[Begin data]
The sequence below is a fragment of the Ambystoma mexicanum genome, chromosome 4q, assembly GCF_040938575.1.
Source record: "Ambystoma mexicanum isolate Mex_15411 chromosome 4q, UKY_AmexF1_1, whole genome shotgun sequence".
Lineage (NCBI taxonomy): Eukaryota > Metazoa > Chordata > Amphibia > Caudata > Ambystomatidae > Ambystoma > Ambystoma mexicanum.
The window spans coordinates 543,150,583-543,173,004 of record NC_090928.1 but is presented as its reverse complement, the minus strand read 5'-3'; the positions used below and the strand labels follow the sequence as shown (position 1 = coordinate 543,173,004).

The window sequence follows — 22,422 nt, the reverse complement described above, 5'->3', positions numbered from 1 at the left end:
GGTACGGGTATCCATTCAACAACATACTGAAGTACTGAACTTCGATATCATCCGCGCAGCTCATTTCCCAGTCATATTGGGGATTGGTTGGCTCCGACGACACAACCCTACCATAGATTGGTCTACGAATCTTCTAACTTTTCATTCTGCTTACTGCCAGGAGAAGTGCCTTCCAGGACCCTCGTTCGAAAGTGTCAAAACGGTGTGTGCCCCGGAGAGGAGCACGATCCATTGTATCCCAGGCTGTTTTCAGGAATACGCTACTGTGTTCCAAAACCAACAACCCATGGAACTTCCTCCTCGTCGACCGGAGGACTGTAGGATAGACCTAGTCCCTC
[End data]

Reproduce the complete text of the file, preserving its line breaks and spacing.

The sequence below is a fragment of the Ambystoma mexicanum genome, chromosome 4q, assembly GCF_040938575.1.
Source record: "Ambystoma mexicanum isolate Mex_15411 chromosome 4q, UKY_AmexF1_1, whole genome shotgun sequence".
Lineage (NCBI taxonomy): Eukaryota > Metazoa > Chordata > Amphibia > Caudata > Ambystomatidae > Ambystoma > Ambystoma mexicanum.
The window spans coordinates 543,150,583-543,173,004 of record NC_090928.1 but is presented as its reverse complement, the minus strand read 5'-3'; the positions used below and the strand labels follow the sequence as shown (position 1 = coordinate 543,173,004).

The window sequence follows — 22,422 nt, the reverse complement described above, 5'->3', positions numbered from 1 at the left end:
GGTACGGGTATCCATTCAACAACATACTGAAGTACTGAACTTCGATATCATCCGCGCAGCTCATTTCCCAGTCATATTGGGGATTGGTTGGCTCCGACGACACAACCCTACCATAGATTGGTCTACGAATCTTCTAACTTTTCATTCTGCTTACTGCCAGGAGAAGTGCCTTCCAGGACCCTCGTTCGAAAGTGTCAAAACGGTGTGTGCCCCGGAGAGGAGCACGATCCATTGTATCCCAGGCTGTTTTCAGGAATACGCTACTGTGTTCCAAAACCAACAACCCATGGAACTTCCTCCTCGTCGACCGGAGGACTGTAGGATAGACCTAGTCCCTC